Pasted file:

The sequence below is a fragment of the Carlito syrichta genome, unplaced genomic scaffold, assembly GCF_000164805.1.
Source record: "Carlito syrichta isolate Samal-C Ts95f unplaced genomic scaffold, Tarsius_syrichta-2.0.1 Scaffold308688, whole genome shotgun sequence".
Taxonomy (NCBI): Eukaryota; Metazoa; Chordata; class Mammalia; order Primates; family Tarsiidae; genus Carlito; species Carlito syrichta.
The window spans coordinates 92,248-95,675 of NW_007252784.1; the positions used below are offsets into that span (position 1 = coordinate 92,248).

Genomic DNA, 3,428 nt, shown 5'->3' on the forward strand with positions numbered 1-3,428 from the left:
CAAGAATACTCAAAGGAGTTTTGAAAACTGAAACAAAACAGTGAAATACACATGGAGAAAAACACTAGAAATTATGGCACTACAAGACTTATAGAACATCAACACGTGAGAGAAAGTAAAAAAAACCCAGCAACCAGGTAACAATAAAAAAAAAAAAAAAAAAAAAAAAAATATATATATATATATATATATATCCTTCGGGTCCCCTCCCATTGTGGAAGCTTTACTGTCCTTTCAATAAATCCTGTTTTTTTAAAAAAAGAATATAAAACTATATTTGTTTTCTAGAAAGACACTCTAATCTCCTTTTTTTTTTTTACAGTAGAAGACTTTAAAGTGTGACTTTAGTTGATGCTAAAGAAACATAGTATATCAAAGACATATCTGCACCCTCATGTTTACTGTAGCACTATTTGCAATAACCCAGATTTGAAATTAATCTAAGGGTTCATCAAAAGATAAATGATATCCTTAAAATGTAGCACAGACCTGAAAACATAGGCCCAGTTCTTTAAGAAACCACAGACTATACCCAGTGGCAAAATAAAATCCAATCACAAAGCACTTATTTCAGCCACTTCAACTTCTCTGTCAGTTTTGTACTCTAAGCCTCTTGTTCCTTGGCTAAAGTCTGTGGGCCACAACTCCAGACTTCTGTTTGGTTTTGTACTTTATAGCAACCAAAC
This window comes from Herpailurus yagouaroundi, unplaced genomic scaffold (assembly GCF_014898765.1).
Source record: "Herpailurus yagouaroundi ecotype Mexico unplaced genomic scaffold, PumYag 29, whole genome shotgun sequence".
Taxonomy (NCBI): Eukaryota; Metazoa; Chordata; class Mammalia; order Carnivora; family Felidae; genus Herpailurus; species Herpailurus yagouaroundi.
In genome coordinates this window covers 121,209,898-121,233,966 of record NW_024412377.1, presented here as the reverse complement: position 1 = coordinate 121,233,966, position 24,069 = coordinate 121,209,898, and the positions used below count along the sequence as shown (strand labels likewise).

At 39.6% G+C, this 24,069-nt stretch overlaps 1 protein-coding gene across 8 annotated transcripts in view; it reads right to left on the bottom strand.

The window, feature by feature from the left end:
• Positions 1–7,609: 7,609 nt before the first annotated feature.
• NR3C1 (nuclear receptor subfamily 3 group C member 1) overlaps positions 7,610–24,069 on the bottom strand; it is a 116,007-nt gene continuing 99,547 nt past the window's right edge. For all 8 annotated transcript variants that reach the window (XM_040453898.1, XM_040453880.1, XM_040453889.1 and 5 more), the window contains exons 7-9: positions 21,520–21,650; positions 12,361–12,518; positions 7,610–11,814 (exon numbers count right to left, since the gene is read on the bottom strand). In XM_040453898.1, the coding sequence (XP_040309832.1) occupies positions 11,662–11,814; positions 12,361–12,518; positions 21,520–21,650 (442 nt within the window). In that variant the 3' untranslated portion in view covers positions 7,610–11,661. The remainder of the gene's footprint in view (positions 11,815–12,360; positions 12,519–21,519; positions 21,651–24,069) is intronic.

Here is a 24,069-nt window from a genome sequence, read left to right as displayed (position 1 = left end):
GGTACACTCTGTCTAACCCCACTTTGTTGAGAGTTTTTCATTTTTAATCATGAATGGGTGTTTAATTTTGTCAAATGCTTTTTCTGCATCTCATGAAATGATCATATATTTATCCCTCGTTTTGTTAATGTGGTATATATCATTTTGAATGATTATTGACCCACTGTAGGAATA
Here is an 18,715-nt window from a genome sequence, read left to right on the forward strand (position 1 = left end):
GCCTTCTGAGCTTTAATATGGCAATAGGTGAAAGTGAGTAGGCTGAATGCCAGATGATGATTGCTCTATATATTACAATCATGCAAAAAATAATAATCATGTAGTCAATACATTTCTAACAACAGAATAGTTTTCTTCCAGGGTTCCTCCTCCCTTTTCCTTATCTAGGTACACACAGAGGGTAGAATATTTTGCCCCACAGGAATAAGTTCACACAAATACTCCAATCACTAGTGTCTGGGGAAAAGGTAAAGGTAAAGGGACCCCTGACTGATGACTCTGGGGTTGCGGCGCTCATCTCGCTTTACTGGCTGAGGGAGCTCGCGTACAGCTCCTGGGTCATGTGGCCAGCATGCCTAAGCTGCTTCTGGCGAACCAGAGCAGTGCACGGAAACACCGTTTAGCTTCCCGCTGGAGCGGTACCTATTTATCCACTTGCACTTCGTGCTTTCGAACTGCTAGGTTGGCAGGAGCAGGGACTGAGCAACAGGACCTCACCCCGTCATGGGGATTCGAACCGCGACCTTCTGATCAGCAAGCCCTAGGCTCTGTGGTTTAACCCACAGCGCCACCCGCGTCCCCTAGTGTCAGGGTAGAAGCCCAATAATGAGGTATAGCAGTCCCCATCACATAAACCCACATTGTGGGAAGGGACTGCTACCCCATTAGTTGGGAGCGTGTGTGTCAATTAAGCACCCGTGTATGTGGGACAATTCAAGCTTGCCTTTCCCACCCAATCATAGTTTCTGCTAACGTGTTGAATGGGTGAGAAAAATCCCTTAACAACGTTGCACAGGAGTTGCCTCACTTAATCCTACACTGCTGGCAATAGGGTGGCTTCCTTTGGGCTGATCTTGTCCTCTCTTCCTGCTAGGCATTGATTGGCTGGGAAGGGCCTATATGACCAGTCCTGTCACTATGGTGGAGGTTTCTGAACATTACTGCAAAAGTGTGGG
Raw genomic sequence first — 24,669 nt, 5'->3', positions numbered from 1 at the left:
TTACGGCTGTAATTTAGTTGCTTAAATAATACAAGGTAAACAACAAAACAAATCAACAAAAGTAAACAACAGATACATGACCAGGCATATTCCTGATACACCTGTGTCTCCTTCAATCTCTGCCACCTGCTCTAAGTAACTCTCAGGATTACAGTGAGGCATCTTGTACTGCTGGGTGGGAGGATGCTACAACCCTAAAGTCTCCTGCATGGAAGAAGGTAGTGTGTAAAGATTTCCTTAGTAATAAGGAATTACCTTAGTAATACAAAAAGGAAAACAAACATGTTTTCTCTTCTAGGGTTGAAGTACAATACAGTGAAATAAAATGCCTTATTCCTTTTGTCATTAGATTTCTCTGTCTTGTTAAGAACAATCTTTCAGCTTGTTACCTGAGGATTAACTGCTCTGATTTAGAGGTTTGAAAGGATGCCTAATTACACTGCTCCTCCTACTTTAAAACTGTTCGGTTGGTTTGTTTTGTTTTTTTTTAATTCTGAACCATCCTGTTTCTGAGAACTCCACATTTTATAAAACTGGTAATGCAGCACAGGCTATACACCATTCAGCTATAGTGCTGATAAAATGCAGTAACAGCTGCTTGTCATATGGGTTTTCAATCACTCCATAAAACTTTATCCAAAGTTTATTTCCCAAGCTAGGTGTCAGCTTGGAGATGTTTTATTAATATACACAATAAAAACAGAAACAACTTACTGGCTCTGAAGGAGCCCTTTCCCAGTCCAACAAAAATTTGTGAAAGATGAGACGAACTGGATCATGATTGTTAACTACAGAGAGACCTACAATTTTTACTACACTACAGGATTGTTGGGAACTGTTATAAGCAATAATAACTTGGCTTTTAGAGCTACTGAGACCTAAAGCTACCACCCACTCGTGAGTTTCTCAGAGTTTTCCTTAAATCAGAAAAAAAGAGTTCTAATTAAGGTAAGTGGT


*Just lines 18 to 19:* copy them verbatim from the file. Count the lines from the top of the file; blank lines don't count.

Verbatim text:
GCCTTCTGAGCTTTAATATGGCAATAGGTGAAAGTGAGTAGGCTGAATGCCAGATGATGATTGCTCTATATATTACAATCATGCAAAAAATAATAATCATGTAGTCAATACATTTCTAACAACAGAATAGTTTTCTTCCAGGGTTCCTCCTCCCTTTTCCTTATCTAGGTACACACAGAGGGTAGAATATTTTGCCCCACAGGAATAAGTTCACACAAATACTCCAATCACTAGTGTCTGGGGAAAAGGTAAAGGTAAAGGGACCCCTGACTGATGACTCTGGGGTTGCGGCGCTCATCTCGCTTTACTGGCTGAGGGAGCTCGCGTACAGCTCCTGGGTCATGTGGCCAGCATGCCTAAGCTGCTTCTGGCGAACCAGAGCAGTGCACGGAAACACCGTTTAGCTTCCCGCTGGAGCGGTACCTATTTATCCACTTGCACTTCGTGCTTTCGAACTGCTAGGTTGGCAGGAGCAGGGACTGAGCAACAGGACCTCACCCCGTCATGGGGATTCGAACCGCGACCTTCTGATCAGCAAGCCCTAGGCTCTGTGGTTTAACCCACAGCGCCACCCGCGTCCCCTAGTGTCAGGGTAGAAGCCCAATAATGAGGTATAGCAGTCCCCATCACATAAACCCACATTGTGGGAAGGGACTGCTACCCCATTAGTTGGGAGCGTGTGTGTCAATTAAGCACCCGTGTATGTGGGACAATTCAAGCTTGCCTTTCCCACCCAATCATAGTTTCTGCTAACGTGTTGAATGGGTGAGAAAAATCCCTTAACAACGTTGCACAGGAGTTGCCTCACTTAATCCTACACTGCTGGCAATAGGGTGGCTTCCTTTGGGCTGATCTTGTCCTCTCTTCCTGCTAGGCATTGATTGGCTGGGAAGGGCCTATATGACCAGTCCTGTCACTATGGTGGAGGTTTCTGAACATTACTGCAAAAGTGTGGG
Raw genomic sequence first — 24,669 nt, 5'->3', positions numbered from 1 at the left: